As a child they're often our first symbol of freedom and learning to ride one - training wheels off - is a memory that stays with us long after we transition into a busy adult in a 4-wheeled box.

However, the way we structure our urban environments has often made me wonder if the average adult has a place for bicycles in their hearts anymore. As traffic congestion worsens, there has been a growing movement in the West to get more bicycles onto our streets, but at the same time there has been an alarming jump in the number of cyclist deaths, especially at the hands of impatient motorists. This trend hasn't provoked nearly the levels of outrage or concern in the community that would reassure me of the growing acceptance of bicycle commuters as a legitimate form of traffic.

There's been a readers comments debate raging in the editorial section of our local rag for the last week or so now, since a proposal was put forward to legislate for minimum safe passing distances. The howls of derision raining down from motorists about the 'latte swilling lycra clad cyclists' taking up too much space paints a sorry picture. Although there are both cyclists and motorists who flout traffic laws, anyone who cycles regularly will have a hundred stories under their belts of motorists who drive with reckless disregard for cyclists, poorly designed cycle routes, cycle paths that abruptly vanish, cars parked in designated cycle lanes, people opening their doors into the path of oncoming cyclists, being cut off - or if you're very unlucky cut down by oblivious and often hostile drivers. Some of the 'bad cyclists' traffic habits that angry motorists rail against in the readers comments section of the local newspaper are in fact a learned response to many of these problems. Having never been too far separated from my bike since I learned to ride one, I have myself experienced almost every one of these scenarios (aside from being cut down, though I have had a minor collision with a car before). I heard a comment (about cars vs bikes) from a police officer many years ago that still resonates;

 'it doesn't matter if you're at fault or if they are, it's the person on the bike is who going to come off worse'

Still, I imagine most people behind the wheel or planning cycle paths must have at least a couple of childhood memories involving an instragram-style nostalgia filter over an evening adventuring on a bicycle; skinned knees, insect bites and mud-covered shoes. There must be some long forgotten fondness in the backs of their minds for their first trike?
The roving toddler trike gangs of rural NZ
Rebels, all of us. Rebels.

I remember every single bike I've owned - from my first tricycle to my current Dutch-style bike, bought when I was living in Paris back in 2005 (and couldn't bear to part with when it came time to pack up my life in the UK seven years it somehow squeezed its way into one of my shipper crates). I still use it regularly, though not as often as I should.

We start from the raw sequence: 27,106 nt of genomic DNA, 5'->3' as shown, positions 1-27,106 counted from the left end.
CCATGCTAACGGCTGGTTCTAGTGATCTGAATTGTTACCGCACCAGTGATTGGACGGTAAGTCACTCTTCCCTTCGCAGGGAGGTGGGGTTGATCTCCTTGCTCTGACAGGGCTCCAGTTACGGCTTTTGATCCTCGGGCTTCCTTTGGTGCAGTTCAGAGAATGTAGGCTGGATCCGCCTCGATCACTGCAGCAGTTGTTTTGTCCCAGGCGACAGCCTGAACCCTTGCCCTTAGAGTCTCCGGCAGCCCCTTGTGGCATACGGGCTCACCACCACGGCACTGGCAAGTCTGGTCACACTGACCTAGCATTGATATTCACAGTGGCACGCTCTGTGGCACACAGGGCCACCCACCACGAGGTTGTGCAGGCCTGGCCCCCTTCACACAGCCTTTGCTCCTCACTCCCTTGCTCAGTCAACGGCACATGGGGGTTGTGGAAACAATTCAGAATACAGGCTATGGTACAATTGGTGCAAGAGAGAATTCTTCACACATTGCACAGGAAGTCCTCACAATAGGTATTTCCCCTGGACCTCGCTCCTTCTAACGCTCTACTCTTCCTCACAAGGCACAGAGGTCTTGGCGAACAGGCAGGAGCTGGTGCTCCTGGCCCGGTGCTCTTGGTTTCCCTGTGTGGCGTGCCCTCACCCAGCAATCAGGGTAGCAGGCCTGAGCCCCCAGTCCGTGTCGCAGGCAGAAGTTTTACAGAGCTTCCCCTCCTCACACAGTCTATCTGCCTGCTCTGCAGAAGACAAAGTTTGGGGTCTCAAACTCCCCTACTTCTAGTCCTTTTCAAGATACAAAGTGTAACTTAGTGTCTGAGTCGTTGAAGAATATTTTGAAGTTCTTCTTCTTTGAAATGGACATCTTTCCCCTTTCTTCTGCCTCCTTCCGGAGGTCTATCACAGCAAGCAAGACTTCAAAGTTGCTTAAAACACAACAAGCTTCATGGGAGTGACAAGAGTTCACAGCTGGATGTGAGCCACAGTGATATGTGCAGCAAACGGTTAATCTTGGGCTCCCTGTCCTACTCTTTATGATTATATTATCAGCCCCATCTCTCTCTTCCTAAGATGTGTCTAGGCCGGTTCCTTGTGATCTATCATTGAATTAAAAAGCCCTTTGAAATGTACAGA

Daily resolutions to cycle to work generally fall by the wayside sometime between my 6am alarm and when I finally crawl out of bed (anything from 2 to 42 minutes later), suddenly out of time to tackle the 10k distance, take the obligatory shower, pack what I plan to wear and prepare my lunch (yes I could take care of most of this the evening before, but while devising solutions is one of my strong points, enforcing them unfortunately isn't).

Despite my lamentations over the fate of cyclists, these are my experiences based on a life lived in a few different countries and urban centres, and I actually think Darwin has a pretty good cycle network -  for its population anyway. Though it doesn't compare to the cycle-loving nations of the Netherlands or Belgium, it is still a generally pleasant city to ride around for the most part, even if it does mean adding some extra distance to a commute to avoid the roads. Around the Nightcliff foreshore, not far from where I live, there's a large and fully separated path running alongside the coast. Full of runners, walkers and cyclists, cycling with sea air and coastal views is a great way to unwind at the end of the day, and a nice 5km loop from start to finish.

This path can be followed all the way down the coastal road (Dick Ward Drive) right up to Myilly Point - via Mindil Beach (I would often cycle this route to uni before they closed down that campus). Now that the wet season is here, it's unlikely I'll be making the journey into work by bike for a while longer. Afternoon storms pick up quickly and can dump a deluge in no time flat. So for now that resolution is one for the dry season.

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